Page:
The survey was based on ten years ( within a 1906 to 1923 timeframe) of production records of sapphire mining operations in Granite county, Montana. It was a large enterprise that managed to produce a total of 38 tons of sapphire rough, all of which was sold to be used in high precision industrial applications. The mine ceased operating in the 1940’s after synthetic sapphire came into wider use. The companies records suggest that approximately 18% of total production of mined crystals were of sufficient size to create faceted gemstones that would have weighed one carat or better.
A more recent survey conducted in the 1970’s, in the same area by a different mining company was based on the extraction of 35 kilograms. The purpose of the survey was to determine whether sapphire mining would be profitable. Apart from size considerations, they concluded it would not be profitable because of the large number of unmarketable pale stones uncovered. It was estimated that only 8% had sufficient color saturation to be sellable, a figure that seems very high based on my own buying experience. Because I am not aware of similar more recent studies that are in the public domain, my best resource available to explore these matters in more detail is my own buying and cutting experience.
My company, Americut Gems, has a large inventory of alluvial sourced Montana sapphire. I acquired this inventory by purchasing large volumes of rough material over a number of years and presided over all the processes required to transform this rough into a vast inventory of beautiful gemstones. However, I do not imagine that because of this experience all of my conclusions must be spot on to the last digit. On the other hand, because of my experience, I am confident that I can describe the scarcity of Montana sapphire in such a way that interested persons can acquire a confident sense of, and appreciation for, its lasting value.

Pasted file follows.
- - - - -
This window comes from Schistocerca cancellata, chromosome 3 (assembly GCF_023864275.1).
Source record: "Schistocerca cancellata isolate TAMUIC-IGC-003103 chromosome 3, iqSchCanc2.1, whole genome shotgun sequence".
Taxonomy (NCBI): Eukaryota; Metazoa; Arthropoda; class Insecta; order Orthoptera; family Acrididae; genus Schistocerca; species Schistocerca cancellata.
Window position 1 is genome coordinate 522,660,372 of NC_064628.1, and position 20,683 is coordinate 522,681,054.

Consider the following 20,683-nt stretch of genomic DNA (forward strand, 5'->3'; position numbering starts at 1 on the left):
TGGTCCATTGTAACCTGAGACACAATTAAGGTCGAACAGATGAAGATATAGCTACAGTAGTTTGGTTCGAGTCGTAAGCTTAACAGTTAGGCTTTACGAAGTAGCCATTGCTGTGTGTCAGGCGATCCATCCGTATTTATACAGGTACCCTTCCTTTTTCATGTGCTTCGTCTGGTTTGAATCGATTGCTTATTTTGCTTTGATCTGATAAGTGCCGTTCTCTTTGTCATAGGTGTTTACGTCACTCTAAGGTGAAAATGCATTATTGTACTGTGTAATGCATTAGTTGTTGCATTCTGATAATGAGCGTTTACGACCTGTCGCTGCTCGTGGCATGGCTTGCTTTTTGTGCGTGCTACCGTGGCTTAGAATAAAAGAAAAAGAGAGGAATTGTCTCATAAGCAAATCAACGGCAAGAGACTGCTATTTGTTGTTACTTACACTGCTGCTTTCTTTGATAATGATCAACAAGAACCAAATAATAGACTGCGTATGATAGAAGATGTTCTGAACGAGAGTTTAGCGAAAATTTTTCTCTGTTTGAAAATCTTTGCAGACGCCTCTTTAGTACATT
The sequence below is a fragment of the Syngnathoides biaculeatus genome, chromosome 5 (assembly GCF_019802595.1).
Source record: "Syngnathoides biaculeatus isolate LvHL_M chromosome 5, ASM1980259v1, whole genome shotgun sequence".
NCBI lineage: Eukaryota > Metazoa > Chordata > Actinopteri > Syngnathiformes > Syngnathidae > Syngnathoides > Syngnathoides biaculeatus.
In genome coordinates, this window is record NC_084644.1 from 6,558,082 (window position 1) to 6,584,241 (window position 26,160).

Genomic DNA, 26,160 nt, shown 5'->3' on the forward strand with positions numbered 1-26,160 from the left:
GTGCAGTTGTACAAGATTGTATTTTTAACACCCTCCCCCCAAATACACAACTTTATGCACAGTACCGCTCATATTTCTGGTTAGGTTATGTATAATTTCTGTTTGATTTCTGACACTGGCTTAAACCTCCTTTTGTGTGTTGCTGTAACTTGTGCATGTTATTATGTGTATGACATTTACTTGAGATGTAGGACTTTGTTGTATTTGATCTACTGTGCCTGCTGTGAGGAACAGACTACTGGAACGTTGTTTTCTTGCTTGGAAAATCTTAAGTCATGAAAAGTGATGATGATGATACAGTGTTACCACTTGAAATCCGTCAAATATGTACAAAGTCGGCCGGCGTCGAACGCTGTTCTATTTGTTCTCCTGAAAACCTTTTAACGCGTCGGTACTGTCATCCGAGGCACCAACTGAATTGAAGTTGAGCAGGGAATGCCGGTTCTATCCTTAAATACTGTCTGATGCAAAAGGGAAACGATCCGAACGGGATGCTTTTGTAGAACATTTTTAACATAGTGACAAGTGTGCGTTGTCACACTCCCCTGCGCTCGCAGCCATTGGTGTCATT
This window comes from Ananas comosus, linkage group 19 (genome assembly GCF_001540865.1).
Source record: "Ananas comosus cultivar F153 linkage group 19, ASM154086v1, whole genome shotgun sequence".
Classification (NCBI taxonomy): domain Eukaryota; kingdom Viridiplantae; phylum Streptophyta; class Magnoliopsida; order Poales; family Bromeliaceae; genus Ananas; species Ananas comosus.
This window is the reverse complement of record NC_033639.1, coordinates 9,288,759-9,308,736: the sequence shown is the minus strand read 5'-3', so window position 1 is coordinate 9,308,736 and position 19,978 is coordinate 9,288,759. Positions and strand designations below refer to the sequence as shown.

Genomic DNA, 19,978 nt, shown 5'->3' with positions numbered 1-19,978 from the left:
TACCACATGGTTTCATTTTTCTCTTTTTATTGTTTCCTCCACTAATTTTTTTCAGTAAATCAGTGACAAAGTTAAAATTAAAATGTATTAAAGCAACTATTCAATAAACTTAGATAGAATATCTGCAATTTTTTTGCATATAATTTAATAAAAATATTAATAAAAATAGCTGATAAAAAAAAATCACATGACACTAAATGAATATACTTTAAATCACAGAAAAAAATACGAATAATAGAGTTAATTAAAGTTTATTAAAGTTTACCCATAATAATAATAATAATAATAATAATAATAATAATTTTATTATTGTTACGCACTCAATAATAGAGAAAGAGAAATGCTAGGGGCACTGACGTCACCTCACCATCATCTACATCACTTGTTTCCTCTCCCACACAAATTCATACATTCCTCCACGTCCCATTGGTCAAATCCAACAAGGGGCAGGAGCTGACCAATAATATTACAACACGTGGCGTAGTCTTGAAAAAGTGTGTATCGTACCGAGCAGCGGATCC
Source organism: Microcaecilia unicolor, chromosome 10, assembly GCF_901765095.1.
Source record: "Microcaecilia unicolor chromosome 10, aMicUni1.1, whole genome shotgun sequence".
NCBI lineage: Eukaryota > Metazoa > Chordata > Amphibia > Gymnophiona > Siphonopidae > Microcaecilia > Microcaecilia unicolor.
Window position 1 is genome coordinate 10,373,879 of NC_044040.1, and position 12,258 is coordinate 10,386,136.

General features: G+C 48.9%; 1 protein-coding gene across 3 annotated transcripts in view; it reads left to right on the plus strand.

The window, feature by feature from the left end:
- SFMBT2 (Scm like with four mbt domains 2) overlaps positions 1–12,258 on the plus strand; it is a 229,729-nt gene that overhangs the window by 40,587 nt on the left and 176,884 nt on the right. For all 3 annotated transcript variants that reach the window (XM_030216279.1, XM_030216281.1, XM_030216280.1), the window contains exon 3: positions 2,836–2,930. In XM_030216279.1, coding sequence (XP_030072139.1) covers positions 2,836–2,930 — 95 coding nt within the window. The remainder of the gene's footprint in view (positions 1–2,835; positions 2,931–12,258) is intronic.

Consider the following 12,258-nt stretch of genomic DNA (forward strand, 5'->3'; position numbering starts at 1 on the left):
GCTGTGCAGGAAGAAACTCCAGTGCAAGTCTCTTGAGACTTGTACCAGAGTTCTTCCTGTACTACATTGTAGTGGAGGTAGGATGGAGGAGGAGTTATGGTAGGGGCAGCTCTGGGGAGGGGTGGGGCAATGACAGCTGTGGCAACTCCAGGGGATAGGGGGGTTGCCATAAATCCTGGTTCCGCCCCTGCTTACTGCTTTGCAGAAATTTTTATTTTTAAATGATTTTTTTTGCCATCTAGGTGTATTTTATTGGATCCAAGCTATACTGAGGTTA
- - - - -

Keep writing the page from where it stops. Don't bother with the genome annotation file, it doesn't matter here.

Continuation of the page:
Production of Montana mined, rough sapphire fluctuates from year to year. For the purposes of this article, I am going to assume a yearly production of 500,000 carats. I think that given this volume of rough, we can assume that approximately 6-7000, mostly brilliant marketable gemstones will be cut weighing one carat or more. They likely would have an aggregate weight of approximately 8400 carats, or slightly less than 2% of the total weight of the rough mined. A large majority of this 8400 carats would be made up of stones weighing 1.00-1.25. A minority would weigh 1.25-1.75, and relatively few, perhaps 5-7% of the total (500-600) would weigh 2 carats +.
Given the worldwide demand for American sourced sapphire, these numbers on their face imply extreme scarcity and this implies lasting value. But again, as in an earlier article, it is hard for me to visualize the statistics. But like before, I can use my imagination. I know, based on the numbers, that if every billionaire in the United States wanted a 2 carat Montana sapphire, they would need to wait for two or three years of production to get all of their orders filled. I know that if every American who bought a Jaguar last year wanted a Montana sapphire one carat or larger they would have to wait 3-4 years to have their orders filled. The same would be true of every American who bought a Mercedes Benz last year, except they would have to wait a half a century to have all their orders filled, to say nothing of all Mercedes Benz buyers in future years who would have virtually no hope of buying a 2 carat sapphire in their lifetimes.
I could go on. But enough of that. I am sure everyone gets the idea by now that Montana sapphire as described is quite rare, and that this level of scarcity should provide for a comfortable level of lasting value. Hopefully this article will help put to rest those concerns people have who are buying fine sapphires they hope to enjoy for a lifetime.